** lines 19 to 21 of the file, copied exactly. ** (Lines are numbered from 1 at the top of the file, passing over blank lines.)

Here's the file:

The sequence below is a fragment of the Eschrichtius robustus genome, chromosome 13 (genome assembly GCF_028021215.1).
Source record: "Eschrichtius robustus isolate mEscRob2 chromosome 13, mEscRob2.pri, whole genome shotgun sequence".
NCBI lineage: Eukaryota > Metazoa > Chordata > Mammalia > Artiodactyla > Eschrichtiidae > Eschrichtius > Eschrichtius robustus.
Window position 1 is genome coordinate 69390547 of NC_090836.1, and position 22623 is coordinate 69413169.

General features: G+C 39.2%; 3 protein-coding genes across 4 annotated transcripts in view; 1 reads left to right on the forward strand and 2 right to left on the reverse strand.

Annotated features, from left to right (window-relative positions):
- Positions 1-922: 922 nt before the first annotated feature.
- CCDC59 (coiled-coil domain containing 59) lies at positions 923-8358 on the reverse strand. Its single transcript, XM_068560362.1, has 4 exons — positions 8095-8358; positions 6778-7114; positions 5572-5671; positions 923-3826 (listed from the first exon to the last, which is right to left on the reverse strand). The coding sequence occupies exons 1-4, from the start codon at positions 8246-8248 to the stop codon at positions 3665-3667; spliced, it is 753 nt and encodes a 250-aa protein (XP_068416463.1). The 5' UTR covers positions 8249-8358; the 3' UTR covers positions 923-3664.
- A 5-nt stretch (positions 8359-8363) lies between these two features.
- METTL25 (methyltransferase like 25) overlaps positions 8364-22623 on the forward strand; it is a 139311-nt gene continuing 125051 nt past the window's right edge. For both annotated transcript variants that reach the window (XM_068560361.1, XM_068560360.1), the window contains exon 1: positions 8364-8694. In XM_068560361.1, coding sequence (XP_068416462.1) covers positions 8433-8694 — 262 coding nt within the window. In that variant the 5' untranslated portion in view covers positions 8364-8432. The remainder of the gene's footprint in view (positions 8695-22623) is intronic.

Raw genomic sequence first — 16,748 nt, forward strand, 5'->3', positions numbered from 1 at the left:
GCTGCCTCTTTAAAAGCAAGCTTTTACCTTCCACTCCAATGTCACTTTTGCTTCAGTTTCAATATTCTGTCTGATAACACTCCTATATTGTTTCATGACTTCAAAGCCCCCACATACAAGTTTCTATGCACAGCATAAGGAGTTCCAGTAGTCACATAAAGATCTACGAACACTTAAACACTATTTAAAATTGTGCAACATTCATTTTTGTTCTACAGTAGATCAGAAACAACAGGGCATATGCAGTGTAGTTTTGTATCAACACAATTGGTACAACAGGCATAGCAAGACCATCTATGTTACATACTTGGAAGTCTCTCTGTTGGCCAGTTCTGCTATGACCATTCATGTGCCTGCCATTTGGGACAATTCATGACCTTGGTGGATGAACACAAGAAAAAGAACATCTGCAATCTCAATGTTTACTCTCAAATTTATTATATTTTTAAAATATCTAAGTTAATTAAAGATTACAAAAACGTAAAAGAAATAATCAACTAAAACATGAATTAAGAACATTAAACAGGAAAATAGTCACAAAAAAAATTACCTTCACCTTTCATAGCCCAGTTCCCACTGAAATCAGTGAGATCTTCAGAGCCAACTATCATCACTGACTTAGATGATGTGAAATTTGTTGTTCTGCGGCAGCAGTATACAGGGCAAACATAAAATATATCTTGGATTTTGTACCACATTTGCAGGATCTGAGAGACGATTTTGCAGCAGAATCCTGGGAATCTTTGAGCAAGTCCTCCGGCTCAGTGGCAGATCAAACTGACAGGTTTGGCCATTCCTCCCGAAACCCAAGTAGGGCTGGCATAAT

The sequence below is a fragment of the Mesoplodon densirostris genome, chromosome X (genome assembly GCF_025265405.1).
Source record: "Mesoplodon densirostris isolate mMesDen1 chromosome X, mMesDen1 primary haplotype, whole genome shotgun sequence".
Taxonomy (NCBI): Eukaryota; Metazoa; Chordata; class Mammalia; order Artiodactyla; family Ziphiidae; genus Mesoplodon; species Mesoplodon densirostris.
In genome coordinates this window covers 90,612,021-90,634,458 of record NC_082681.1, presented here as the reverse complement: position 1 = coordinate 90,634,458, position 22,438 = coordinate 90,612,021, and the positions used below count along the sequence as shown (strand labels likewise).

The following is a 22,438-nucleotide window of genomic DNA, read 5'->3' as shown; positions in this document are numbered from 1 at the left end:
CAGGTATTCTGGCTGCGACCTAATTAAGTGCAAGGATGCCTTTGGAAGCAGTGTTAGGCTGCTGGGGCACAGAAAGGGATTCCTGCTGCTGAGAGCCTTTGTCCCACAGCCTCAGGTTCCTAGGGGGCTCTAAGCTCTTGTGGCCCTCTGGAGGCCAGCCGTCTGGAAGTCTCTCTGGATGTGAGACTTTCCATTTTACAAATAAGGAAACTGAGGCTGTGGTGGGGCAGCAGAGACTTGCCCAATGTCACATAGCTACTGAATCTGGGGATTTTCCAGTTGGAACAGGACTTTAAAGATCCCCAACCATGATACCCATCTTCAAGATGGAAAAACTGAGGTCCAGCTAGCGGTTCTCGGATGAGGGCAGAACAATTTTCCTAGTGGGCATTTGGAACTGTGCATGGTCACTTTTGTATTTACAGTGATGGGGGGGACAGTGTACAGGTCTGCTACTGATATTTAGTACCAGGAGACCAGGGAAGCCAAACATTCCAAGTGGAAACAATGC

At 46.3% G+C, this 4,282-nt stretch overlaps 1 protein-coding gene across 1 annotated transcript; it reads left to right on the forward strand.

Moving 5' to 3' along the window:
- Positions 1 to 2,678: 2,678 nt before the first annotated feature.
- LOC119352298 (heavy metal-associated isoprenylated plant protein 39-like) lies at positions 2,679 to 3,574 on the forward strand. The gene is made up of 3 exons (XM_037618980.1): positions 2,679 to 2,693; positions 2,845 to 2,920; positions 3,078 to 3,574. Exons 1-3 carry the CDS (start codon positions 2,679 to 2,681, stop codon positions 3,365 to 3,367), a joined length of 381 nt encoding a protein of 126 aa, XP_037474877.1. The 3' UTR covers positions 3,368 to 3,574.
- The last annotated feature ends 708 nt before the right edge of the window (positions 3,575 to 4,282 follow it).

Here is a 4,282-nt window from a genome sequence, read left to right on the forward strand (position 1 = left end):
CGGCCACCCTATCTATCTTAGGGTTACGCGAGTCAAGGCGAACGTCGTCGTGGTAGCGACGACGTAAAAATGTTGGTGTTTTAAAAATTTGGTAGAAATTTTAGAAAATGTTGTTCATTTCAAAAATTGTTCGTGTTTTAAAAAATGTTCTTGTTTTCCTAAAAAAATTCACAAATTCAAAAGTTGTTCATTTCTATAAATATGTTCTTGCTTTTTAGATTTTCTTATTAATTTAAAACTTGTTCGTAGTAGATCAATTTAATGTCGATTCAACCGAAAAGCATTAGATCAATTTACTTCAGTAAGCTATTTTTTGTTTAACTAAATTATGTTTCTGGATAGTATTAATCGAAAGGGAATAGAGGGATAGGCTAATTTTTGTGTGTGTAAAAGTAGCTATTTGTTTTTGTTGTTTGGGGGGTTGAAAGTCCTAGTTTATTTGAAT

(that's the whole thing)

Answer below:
At 46.3% G+C, this 4,282-nt stretch overlaps 1 protein-coding gene across 1 annotated transcript; it reads left to right on the forward strand.

Moving 5' to 3' along the window:
- Positions 1 to 2,678: 2,678 nt before the first annotated feature.